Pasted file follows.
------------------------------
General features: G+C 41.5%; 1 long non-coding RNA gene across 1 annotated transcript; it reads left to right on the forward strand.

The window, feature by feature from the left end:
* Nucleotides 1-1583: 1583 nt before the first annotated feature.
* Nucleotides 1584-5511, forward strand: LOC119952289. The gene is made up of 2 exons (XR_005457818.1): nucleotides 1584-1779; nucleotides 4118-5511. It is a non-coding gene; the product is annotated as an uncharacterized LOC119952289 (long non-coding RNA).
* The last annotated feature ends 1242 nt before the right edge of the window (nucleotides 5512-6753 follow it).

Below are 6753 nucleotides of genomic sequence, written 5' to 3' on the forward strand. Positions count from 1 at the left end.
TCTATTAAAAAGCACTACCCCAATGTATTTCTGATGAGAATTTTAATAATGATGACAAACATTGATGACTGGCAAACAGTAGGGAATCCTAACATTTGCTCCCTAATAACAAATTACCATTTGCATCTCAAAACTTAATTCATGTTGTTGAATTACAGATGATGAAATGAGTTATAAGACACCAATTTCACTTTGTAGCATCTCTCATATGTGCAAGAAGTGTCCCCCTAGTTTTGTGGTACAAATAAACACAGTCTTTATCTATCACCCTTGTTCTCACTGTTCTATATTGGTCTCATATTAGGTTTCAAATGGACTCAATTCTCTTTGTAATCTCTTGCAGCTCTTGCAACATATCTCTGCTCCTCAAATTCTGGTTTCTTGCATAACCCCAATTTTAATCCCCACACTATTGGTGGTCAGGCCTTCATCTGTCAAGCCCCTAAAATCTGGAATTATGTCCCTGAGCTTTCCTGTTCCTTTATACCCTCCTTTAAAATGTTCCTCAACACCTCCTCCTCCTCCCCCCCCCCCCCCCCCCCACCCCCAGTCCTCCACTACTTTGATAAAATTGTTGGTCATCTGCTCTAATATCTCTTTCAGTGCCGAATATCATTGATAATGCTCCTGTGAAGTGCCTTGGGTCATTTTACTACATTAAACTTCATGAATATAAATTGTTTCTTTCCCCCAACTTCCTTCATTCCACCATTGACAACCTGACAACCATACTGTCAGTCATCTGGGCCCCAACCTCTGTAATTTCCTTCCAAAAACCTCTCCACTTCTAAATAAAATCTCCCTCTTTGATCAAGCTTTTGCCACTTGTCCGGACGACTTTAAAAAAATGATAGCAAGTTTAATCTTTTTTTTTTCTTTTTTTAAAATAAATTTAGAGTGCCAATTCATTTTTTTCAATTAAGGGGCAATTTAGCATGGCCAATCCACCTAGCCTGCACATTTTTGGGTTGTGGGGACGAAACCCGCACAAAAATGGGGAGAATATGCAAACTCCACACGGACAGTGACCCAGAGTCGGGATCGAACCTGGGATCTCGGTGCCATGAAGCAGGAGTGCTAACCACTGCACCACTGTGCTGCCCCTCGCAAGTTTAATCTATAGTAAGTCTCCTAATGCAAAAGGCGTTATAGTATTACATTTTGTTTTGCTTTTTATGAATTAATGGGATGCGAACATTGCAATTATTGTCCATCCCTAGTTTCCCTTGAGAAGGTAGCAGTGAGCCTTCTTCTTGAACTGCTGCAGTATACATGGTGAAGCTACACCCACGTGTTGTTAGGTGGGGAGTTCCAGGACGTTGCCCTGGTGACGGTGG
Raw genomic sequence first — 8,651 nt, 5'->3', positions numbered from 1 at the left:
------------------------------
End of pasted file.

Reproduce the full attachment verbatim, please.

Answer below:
General features: G+C 41.5%; 1 long non-coding RNA gene across 1 annotated transcript; it reads left to right on the forward strand.

The window, feature by feature from the left end:
* Nucleotides 1-1583: 1583 nt before the first annotated feature.
* Nucleotides 1584-5511, forward strand: LOC119952289. The gene is made up of 2 exons (XR_005457818.1): nucleotides 1584-1779; nucleotides 4118-5511. It is a non-coding gene; the product is annotated as an uncharacterized LOC119952289 (long non-coding RNA).
* The last annotated feature ends 1242 nt before the right edge of the window (nucleotides 5512-6753 follow it).

Below are 6753 nucleotides of genomic sequence, written 5' to 3' on the forward strand. Positions count from 1 at the left end.
TCTATTAAAAAGCACTACCCCAATGTATTTCTGATGAGAATTTTAATAATGATGACAAACATTGATGACTGGCAAACAGTAGGGAATCCTAACATTTGCTCCCTAATAACAAATTACCATTTGCATCTCAAAACTTAATTCATGTTGTTGAATTACAGATGATGAAATGAGTTATAAGACACCAATTTCACTTTGTAGCATCTCTCATATGTGCAAGAAGTGTCCCCCTAGTTTTGTGGTACAAATAAACACAGTCTTTATCTATCACCCTTGTTCTCACTGTTCTATATTGGTCTCATATTAGGTTTCAAATGGACTCAATTCTCTTTGTAATCTCTTGCAGCTCTTGCAACATATCTCTGCTCCTCAAATTCTGGTTTCTTGCATAACCCCAATTTTAATCCCCACACTATTGGTGGTCAGGCCTTCATCTGTCAAGCCCCTAAAATCTGGAATTATGTCCCTGAGCTTTCCTGTTCCTTTATACCCTCCTTTAAAATGTTCCTCAACACCTCCTCCTCCTCCCCCCCCCCCCCCCCCCCACCCCCAGTCCTCCACTACTTTGATAAAATTGTTGGTCATCTGCTCTAATATCTCTTTCAGTGCCGAATATCATTGATAATGCTCCTGTGAAGTGCCTTGGGTCATTTTACTACATTAAACTTCATGAATATAAATTGTTTCTTTCCCCCAACTTCCTTCATTCCACCATTGACAACCTGACAACCATACTGTCAGTCATCTGGGCCCCAACCTCTGTAATTTCCTTCCAAAAACCTCTCCACTTCTAAATAAAATCTCCCTCTTTGATCAAGCTTTTGCCACTTGTCCGGACGACTTTAAAAAAATGATAGCAAGTTTAATCTTTTTTTTTTCTTTTTTTAAAATAAATTTAGAGTGCCAATTCATTTTTTTCAATTAAGGGGCAATTTAGCATGGCCAATCCACCTAGCCTGCACATTTTTGGGTTGTGGGGACGAAACCCGCACAAAAATGGGGAGAATATGCAAACTCCACACGGACAGTGACCCAGAGTCGGGATCGAACCTGGGATCTCGGTGCCATGAAGCAGGAGTGCTAACCACTGCACCACTGTGCTGCCCCTCGCAAGTTTAATCTATAGTAAGTCTCCTAATGCAAAAGGCGTTATAGTATTACATTTTGTTTTGCTTTTTATGAATTAATGGGATGCGAACATTGCAATTATTGTCCATCCCTAGTTTCCCTTGAGAAGGTAGCAGTGAGCCTTCTTCTTGAACTGCTGCAGTATACATGGTGAAGCTACACCCACGTGTTGTTAGGTGGGGAGTTCCAGGACGTTGCCCTGGTGACGGTGG
Raw genomic sequence first — 8,651 nt, 5'->3', positions numbered from 1 at the left: